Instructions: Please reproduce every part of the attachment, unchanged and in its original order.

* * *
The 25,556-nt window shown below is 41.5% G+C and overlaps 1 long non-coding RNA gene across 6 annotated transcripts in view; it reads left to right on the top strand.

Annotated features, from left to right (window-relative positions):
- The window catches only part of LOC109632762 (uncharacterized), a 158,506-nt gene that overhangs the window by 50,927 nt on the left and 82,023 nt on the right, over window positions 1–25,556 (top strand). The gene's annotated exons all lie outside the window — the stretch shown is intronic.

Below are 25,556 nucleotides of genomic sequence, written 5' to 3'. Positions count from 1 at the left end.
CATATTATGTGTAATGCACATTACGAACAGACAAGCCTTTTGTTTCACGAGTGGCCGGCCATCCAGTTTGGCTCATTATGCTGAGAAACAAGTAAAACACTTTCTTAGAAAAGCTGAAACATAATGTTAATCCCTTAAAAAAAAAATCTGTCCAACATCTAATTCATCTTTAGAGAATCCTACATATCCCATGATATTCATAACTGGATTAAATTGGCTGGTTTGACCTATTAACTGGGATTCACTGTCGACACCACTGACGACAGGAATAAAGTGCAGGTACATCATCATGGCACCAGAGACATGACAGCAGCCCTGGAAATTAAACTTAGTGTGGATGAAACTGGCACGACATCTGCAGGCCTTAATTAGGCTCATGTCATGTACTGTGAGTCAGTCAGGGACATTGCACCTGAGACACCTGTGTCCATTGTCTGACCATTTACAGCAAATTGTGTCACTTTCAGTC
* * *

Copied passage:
The 25,556-nt window shown below is 41.5% G+C and overlaps 1 long non-coding RNA gene across 6 annotated transcripts in view; it reads left to right on the top strand.

Annotated features, from left to right (window-relative positions):
- The window catches only part of LOC109632762 (uncharacterized), a 158,506-nt gene that overhangs the window by 50,927 nt on the left and 82,023 nt on the right, over window positions 1–25,556 (top strand). The gene's annotated exons all lie outside the window — the stretch shown is intronic.

Below are 25,556 nucleotides of genomic sequence, written 5' to 3'. Positions count from 1 at the left end.
CATATTATGTGTAATGCACATTACGAACAGACAAGCCTTTTGTTTCACGAGTGGCCGGCCATCCAGTTTGGCTCATTATGCTGAGAAACAAGTAAAACACTTTCTTAGAAAAGCTGAAACATAATGTTAATCCCTTAAAAAAAAAATCTGTCCAACATCTAATTCATCTTTAGAGAATCCTACATATCCCATGATATTCATAACTGGATTAAATTGGCTGGTTTGACCTATTAACTGGGATTCACTGTCGACACCACTGACGACAGGAATAAAGTGCAGGTACATCATCATGGCACCAGAGACATGACAGCAGCCCTGGAAATTAAACTTAGTGTGGATGAAACTGGCACGACATCTGCAGGCCTTAATTAGGCTCATGTCATGTACTGTGAGTCAGTCAGGGACATTGCACCTGAGACACCTGTGTCCATTGTCTGACCATTTACAGCAAATTGTGTCACTTTCAGTC